The workshop persona is, wait for it, a persona created for use by people during a workshop. The goal of the persona is to enable workshop participants to quickly empathise with a particular person / people group. The key words here were, quickly empathise. That means that the persona is reduced in terms of text, to the most core / key personality traits, pains and gains. It has to be readable in a flash, emotionally charged and memorable instantly. This allows people in the workshop to work on, whatever scenario they are working on, from the perspective of the persona.

Creating this type of persona is research intensive. It has to be anchored in reality. Because this persona eschews detail in favour of motivation and emotion, the amount of work to get to the main situational personality drivers, is quite large. Furthermore, the shorter something is written, the better it must be formulated.

The clear benefit of this type of persona, however, is that people quickly relate to them and can, from the users point of view, participate in a workshop scenario from outside of their own experience.


Presumption personas

As it says in the name, these personas are presumptions. In a situation where it is important to quickly get a user perspective, but without access to actual users but with access to subject matter experts, a team can quickly guesstimate alternative reasonable user profiles.

Presumption personas are useful up to a point. For internal workshops across silos, creating the presumption persona can help teams develop a common understanding of the customer / user, which later can facilitate coming to a common understanding of the customer’s / user’s challenges in using the product or service. They are also a time short-cut, because they allow teams to immediately delve into the product / service experience, without spending a lot of time first understanding the customer.

The danger, obviously, is that teams start presuming that the presumption personas are based in fact. Presumption being the mother of all fuck ups, it is crucial that the result of any kind of work done with presumption personas is later validated in real customer research. Interviews, observations etc.


Function personas

Function personas are detailed socio-demographic descriptions of persons in particular situations or functions. That means, that while they are humans with all the associated traits, the goal of the work at hand is to improve / understand the particular function they fulfil in a job. For example, the challenges an assembly line worker faces while the factory re-tools for the next generation product.

This type of granular persona allows persons with little or no personal experience of the challenges faced in that particular function, to better empathise while developing products / services that impact that functions ability to perform.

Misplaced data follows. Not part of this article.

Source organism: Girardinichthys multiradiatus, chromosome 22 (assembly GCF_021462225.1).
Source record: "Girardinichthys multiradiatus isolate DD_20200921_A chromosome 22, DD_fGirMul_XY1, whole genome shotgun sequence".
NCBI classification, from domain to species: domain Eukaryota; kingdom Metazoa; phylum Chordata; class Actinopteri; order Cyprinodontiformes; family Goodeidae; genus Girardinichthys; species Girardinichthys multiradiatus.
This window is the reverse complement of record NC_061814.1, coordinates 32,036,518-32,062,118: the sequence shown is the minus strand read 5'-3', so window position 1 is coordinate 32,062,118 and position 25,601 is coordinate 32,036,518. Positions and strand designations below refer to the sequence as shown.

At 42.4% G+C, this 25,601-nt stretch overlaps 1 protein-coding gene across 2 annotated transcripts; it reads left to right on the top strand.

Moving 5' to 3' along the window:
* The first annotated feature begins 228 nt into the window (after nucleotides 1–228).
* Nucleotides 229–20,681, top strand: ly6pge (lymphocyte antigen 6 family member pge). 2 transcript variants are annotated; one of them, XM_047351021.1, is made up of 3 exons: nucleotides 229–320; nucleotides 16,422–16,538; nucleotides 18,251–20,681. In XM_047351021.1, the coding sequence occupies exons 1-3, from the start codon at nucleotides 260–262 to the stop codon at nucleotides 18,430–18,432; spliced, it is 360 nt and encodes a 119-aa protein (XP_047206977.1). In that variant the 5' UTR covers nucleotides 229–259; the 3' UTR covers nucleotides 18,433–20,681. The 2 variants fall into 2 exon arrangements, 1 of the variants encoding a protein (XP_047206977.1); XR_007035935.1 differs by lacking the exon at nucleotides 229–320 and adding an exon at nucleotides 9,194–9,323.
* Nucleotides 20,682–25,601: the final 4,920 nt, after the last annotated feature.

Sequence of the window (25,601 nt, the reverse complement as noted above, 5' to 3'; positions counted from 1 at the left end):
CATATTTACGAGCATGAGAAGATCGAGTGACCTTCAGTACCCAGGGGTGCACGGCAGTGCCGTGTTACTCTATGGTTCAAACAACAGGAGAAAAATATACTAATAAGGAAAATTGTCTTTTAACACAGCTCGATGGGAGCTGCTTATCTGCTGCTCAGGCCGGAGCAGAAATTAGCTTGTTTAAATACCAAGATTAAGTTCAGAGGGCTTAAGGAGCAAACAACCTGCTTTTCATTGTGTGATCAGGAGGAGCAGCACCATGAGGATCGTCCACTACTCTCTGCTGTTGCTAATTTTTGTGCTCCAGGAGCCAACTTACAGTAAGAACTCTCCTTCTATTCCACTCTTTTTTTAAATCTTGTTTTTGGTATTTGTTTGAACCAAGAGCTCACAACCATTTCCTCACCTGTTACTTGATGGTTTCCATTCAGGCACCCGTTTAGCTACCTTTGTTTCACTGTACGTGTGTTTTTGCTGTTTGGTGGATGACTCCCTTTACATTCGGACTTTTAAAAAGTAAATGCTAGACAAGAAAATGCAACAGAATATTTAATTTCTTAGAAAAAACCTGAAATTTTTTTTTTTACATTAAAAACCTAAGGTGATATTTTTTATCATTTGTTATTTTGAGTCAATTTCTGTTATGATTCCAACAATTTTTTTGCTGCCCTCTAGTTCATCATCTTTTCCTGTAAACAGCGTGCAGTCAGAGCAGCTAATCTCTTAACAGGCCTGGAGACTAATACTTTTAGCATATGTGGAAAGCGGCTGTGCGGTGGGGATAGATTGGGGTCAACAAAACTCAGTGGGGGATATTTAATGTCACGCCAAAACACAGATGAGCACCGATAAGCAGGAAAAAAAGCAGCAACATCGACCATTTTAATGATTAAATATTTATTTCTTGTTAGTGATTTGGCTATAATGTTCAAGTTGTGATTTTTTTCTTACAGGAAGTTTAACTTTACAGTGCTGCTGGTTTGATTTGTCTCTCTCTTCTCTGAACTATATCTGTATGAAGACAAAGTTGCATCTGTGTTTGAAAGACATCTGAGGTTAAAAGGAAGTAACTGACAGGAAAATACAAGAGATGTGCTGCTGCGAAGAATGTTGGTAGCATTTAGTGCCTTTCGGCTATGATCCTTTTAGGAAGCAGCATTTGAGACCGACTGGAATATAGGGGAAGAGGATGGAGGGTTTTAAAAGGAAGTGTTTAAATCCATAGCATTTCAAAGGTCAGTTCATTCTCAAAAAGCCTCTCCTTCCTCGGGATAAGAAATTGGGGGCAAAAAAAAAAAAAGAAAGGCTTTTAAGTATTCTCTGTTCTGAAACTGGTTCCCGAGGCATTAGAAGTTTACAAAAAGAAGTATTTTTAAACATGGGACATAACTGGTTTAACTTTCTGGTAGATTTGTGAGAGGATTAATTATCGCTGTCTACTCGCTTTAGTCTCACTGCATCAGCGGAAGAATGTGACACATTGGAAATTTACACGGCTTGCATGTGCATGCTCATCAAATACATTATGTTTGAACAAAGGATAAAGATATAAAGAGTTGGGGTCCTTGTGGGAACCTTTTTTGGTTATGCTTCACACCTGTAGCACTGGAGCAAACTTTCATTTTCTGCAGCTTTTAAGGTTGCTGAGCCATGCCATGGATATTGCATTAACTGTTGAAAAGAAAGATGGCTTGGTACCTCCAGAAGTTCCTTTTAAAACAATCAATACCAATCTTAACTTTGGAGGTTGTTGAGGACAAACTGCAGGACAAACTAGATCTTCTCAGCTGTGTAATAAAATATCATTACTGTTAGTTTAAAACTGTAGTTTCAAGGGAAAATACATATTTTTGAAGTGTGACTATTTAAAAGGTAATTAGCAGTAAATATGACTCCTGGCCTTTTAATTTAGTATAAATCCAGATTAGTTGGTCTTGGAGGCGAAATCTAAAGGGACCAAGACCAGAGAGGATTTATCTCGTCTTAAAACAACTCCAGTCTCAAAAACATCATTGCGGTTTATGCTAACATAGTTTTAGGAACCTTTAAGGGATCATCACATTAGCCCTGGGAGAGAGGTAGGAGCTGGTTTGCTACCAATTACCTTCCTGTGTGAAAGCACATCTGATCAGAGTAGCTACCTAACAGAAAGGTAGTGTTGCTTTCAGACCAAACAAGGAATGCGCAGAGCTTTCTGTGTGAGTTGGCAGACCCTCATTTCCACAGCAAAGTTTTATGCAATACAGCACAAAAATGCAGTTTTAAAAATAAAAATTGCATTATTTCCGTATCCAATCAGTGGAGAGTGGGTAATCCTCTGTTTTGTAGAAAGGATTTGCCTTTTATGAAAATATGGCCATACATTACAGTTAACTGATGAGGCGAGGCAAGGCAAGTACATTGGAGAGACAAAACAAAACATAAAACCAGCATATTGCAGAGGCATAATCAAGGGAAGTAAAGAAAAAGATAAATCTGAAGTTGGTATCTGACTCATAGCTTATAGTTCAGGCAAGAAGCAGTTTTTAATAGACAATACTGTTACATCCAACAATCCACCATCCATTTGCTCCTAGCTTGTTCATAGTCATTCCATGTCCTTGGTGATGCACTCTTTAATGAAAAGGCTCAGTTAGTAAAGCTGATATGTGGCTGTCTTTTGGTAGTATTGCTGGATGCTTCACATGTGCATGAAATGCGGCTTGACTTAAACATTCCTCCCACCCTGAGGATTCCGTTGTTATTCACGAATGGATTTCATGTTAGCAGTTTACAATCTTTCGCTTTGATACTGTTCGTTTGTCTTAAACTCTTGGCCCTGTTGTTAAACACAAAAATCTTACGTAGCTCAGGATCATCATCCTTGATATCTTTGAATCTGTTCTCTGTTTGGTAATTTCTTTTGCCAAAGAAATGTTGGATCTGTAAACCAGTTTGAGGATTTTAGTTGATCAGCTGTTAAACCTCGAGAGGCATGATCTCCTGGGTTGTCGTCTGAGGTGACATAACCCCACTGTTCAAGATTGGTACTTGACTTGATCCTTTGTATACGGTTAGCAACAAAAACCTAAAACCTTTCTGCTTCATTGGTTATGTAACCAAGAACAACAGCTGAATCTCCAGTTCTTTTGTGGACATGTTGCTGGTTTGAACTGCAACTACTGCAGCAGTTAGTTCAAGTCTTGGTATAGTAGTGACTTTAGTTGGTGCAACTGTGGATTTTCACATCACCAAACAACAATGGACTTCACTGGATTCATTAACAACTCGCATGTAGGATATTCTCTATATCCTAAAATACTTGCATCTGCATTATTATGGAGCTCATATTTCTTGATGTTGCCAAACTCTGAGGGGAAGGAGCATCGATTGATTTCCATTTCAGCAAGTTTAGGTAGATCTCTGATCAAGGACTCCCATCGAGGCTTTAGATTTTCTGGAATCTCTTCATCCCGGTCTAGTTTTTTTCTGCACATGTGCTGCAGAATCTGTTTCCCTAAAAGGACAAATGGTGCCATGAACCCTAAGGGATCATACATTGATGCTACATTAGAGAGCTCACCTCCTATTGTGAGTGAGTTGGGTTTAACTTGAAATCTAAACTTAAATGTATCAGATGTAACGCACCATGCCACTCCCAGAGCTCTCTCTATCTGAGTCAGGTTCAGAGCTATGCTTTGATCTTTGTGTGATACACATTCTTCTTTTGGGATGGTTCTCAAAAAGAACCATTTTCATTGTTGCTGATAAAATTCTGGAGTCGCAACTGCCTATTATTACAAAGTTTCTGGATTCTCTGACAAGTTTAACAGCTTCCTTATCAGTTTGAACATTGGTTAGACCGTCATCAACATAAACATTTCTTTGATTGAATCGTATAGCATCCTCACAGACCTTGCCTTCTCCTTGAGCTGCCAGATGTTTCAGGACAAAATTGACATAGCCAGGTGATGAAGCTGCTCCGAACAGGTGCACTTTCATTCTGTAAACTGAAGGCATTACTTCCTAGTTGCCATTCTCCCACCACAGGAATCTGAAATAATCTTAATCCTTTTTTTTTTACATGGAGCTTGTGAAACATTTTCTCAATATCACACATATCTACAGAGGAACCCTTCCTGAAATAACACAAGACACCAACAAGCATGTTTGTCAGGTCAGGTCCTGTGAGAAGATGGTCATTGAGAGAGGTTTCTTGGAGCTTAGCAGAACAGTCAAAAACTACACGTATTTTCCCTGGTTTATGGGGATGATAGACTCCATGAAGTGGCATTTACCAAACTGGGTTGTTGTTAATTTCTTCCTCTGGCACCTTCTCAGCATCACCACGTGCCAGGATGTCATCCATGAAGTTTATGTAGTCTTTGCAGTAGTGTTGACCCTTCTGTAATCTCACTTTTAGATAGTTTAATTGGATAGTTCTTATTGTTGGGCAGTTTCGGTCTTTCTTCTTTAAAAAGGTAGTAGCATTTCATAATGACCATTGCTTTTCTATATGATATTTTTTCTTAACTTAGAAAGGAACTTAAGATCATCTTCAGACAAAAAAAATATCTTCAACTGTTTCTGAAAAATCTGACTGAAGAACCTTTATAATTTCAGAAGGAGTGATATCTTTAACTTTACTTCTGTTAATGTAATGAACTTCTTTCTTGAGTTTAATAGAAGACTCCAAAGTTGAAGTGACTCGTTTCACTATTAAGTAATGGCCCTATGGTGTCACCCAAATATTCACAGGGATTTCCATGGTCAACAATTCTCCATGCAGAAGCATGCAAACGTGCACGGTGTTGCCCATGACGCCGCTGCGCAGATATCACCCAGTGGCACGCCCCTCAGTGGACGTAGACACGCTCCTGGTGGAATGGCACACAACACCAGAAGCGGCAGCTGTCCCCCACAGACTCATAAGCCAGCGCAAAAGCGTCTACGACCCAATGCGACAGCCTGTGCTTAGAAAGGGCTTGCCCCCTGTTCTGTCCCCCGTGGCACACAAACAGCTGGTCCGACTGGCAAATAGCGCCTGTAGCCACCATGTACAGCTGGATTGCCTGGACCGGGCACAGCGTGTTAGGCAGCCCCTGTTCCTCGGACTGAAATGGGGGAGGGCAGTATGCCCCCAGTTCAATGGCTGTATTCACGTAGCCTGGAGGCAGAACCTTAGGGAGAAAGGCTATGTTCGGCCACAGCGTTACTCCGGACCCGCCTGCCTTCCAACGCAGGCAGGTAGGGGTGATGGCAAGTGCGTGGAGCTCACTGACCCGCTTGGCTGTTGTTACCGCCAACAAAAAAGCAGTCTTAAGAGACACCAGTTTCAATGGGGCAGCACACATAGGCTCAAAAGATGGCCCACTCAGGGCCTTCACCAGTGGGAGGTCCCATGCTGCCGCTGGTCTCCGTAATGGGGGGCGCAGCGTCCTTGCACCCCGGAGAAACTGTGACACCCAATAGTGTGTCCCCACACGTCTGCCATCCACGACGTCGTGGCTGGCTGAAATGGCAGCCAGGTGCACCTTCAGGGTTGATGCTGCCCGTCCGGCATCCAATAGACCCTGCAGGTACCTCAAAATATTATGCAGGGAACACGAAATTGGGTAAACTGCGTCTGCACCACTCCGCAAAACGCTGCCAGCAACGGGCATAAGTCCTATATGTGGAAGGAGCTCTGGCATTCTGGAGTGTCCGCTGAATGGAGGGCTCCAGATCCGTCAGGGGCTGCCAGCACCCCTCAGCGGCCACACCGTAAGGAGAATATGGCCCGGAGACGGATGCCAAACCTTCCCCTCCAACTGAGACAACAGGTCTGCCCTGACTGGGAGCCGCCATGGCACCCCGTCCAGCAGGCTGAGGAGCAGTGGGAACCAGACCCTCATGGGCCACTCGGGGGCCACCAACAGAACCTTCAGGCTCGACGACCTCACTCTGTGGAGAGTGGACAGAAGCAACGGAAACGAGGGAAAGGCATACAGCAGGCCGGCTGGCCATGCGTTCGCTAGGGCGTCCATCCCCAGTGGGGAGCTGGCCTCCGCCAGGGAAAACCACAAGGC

To develop these personas, a lot of research is needed, as well as audio-visual aids to really illustrate the daily challenges faced by the function. These personas will be used over an extended period of time while developing solutions, and therefore great care must be taken to render them accurate.


Ball-plank personas

A ball-plank is someone you can bounce ideas and concepts off. These types of personas are common in marketing, as definitions of key customers. Typically, there are several particular persona types that represent the brands important customer groups, but reduced to look and feel like real people. These personas include a lot of socio-demographic information from the customer group, but is re-worded to feel like one person.

Ball-plank personas are used for an extended period of time, before they are updated (but not discarded). People change over time, so personas should too, but not radically. Furthermore, while people grow into and out of brands, marketing will tend to focus on a core demographic.

The challenge with ball-plank personas is to make them relevant to persons in the organisation, who on a daily basis, don’t think about customers. Therefore, the most effective ball-plank personas will also have a workshop persona version, to make it easier for non-involved people to quickly empathise with the company’s core customer groups.


Choosing the right persona for the work you are doing is crucial, if you want others in the organisation to take personas seriously. People working with personas have to experience an immediate benefit otherwise they will treat them as nothing more that fictional characters with no basis in fact. Use workshop personas for understanding journeys of users when involving different stakeholders, that have an understanding of the service / product. Create presumption personas when you need to get going on a user experience design for a product or service, but have little / no data on actual usage patterns. Use function personas when you are working on limited experience situations, where the users are highly invested in the service or product (such as employees). Ball-plank personas are best for long-term brand and concept building situations, where everyone in the organisation needs to (eventually) have an understanding of who the customer actually is. Good luck, and remember to have fun.

PS: How we call persona types isn’t necessarily how other’s call them. But the essence is the same.